With Jesus, we see the fulfilment of what God wants. In Jesus, we see who God is. As so aptly stated by Hauerwas and Willimon in “Resident Aliens”…”turn the other cheek is not advocated because it works; we all know it most often does NOT. It is advocated because that is the way God is.” (loosely quoted) God is patient with those who reject him, and those who are selfish. 
    The issue I have is that the bible as a whole seems to be witness accounts of God. Some witness says God is angry and will destroy, while others say he is patient, loving and kind, ready to receive those who have strayed, back into the family. God is violent, and then God is peaceful. Somehow, we have also justified our violence with references to God’s violent acts. Which witnesses do we discount? Are some witness accounts false, or tainted? To conclude, this leads me to the question, are these witness accounts to be treated as absolute “evidence”, or is each account telling a greater story? I struggle with these questions, and I am convinced that there is no simple answer to them, but I’m wondering if the church is going to be a place where it is safe to embark on such journeys of the search for understanding, without being branded this or that. I wish that were the case…

  • I haven’t read Sharon Baker’s book, but my husband and I have been choosing to look at the entire Bible including the OT through the Jesus lens. We like to say that Jesus is the gold standard of how God behaves. This is biblical and based on Heb. 1:1-3 where the author says Jesus is the exact expression of the Father.

    Jesus also said, “The Father and I are one.” and “If you’ve seen Me, you’ve seen the Father. Add to that the words of Paul that “Jesus was the rock the Children of Israel drank from,” and Jesus’s own words that He is the great I Am which are the code words God used with Moses at the burning bush so I think Jesus IS the God of the OT.

    There is not enough room here to discuss reasons why there are so many discrepancies between the teachings of Jesus and Moses, but they might include the Near East’s view of gods and the fact that God meets people where they are.  In the case of the law where an “eye for eye” contradicts the words of Jesus to turn the other cheek, I think God/Jesus was limiting them to one eye for one eye– instead of ten eyes for one eye. I think God/Jesus had to use His yelling voice with slaves that had been in slavery for 400 years. They didn’t know how to govern themselves. That would be like our ancestors being in slavery since the the first settlers arrived. If we, as a nation have a lot of baggage and stuff to unpack, I am sure the people Moses led were overwhelmed. 

    Jesus not only called Himself the I Am, but He said He is the Truth the Life and the Way and no one comes to the Father except by Him. While this has been interpreted to mean that only those who pray in Jesus’s exact name will be saved, I think maybe He meant that we won’t understand God unless we look long and hard at Jesus.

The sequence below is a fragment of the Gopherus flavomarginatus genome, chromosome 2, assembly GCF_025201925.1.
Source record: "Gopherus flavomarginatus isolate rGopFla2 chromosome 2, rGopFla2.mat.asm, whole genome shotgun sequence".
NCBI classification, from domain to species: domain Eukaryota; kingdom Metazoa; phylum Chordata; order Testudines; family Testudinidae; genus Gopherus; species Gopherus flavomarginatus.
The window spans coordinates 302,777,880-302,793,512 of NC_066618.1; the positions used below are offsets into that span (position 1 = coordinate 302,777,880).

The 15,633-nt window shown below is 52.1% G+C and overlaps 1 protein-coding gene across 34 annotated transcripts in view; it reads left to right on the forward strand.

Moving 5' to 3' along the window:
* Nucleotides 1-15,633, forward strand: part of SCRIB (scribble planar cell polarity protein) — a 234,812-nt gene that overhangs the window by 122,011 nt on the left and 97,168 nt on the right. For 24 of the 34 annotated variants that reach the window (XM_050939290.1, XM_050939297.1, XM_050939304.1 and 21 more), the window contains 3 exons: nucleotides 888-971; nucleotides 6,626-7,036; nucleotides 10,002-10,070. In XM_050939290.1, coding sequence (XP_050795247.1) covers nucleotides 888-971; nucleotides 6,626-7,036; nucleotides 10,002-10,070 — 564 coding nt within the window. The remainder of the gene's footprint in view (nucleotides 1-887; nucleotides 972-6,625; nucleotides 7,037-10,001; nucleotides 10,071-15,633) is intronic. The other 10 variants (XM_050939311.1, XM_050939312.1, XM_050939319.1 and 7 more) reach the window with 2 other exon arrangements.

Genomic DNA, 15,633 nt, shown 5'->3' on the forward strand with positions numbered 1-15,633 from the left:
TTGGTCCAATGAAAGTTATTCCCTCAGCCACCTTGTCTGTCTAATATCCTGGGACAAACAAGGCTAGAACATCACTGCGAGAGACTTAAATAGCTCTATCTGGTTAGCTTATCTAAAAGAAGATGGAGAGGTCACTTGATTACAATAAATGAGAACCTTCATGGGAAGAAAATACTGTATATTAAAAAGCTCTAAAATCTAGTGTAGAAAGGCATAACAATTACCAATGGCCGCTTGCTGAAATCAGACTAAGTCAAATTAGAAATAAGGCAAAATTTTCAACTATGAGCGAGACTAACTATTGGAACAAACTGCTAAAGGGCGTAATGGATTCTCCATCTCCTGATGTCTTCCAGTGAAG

• Authors like N.T. Wright, Christian Smith, and Brian McLaren all recommend changing the way we read and understand Scripture. Rather than reading it as a “constitution” which most evangelicals do today, we should instead read it as narrative. Rather than reading the Bible, we should let the Bible read us. And, as Smith suggests, reading it through the lens of Jesus, both in the OT and NT. And, if we truly do read the whole of Scripture to capture the big picture, then Baker has it right:  “we see that the standards of justice are driven by a desire for restoration, relationship, and harmony with God and others”. And, I would assume this big picture is how God operates with His creation for all of eternity, both in the hear and now (reconciliation of all things) and in the afterlife, drawing all people to Himself.

  • D-ron

    Just curious- what’s the seventh trouble that the traditional view instigates (you’ve got six listed)? Also, I realize this is a 30,000 foot view of her book but she does do business with the individual hell references in the NT, right? I understand her argument (broadly speaking) but I’m curious how her logic plays out in the minutia? Maybe I need to add this to my reading list and find out…

  • Aaron

    Would be interested in reading more information sometime about progressive revelation if you think you have time. I have heard a little about some ideas, but would like to know more.

  • Hell is a scenario or destination for many that I would love to remove.

    BUT, we are the clay and not the potter. Maybe if we understood the severity of sin and the consequences of sin we would understand the necessity for Hell. It is another reason why we need to tell everyone about the forgiveness of God through Jesus. This is the good news for an otherwise hopelessly doomed mankind. The punishment for sin is unavoidable without the sacrifice of Jesus. The only way to the Father is through Jesus (to quote the words of Jesus).

  • Clever title! Hell yeah! 🙂